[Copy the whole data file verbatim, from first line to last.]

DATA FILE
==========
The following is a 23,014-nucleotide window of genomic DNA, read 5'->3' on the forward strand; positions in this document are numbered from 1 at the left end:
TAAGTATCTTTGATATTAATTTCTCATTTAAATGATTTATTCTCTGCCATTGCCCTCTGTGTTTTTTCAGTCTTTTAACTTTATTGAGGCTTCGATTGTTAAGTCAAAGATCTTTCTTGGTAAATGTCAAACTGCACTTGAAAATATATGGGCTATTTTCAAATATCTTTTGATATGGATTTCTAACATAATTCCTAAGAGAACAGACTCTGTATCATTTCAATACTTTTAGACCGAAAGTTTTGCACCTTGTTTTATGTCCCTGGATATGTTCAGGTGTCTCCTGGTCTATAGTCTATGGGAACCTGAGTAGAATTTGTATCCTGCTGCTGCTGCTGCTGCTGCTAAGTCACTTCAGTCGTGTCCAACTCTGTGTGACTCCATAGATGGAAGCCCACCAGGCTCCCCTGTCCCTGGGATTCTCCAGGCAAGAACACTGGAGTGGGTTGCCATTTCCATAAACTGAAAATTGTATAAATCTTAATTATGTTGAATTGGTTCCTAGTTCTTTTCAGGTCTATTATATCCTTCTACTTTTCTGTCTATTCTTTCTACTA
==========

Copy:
The following is a 23,014-nucleotide window of genomic DNA, read 5'->3' on the forward strand; positions in this document are numbered from 1 at the left end:
TAAGTATCTTTGATATTAATTTCTCATTTAAATGATTTATTCTCTGCCATTGCCCTCTGTGTTTTTTCAGTCTTTTAACTTTATTGAGGCTTCGATTGTTAAGTCAAAGATCTTTCTTGGTAAATGTCAAACTGCACTTGAAAATATATGGGCTATTTTCAAATATCTTTTGATATGGATTTCTAACATAATTCCTAAGAGAACAGACTCTGTATCATTTCAATACTTTTAGACCGAAAGTTTTGCACCTTGTTTTATGTCCCTGGATATGTTCAGGTGTCTCCTGGTCTATAGTCTATGGGAACCTGAGTAGAATTTGTATCCTGCTGCTGCTGCTGCTGCTGCTAAGTCACTTCAGTCGTGTCCAACTCTGTGTGACTCCATAGATGGAAGCCCACCAGGCTCCCCTGTCCCTGGGATTCTCCAGGCAAGAACACTGGAGTGGGTTGCCATTTCCATAAACTGAAAATTGTATAAATCTTAATTATGTTGAATTGGTTCCTAGTTCTTTTCAGGTCTATTATATCCTTCTACTTTTCTGTCTATTCTTTCTACTA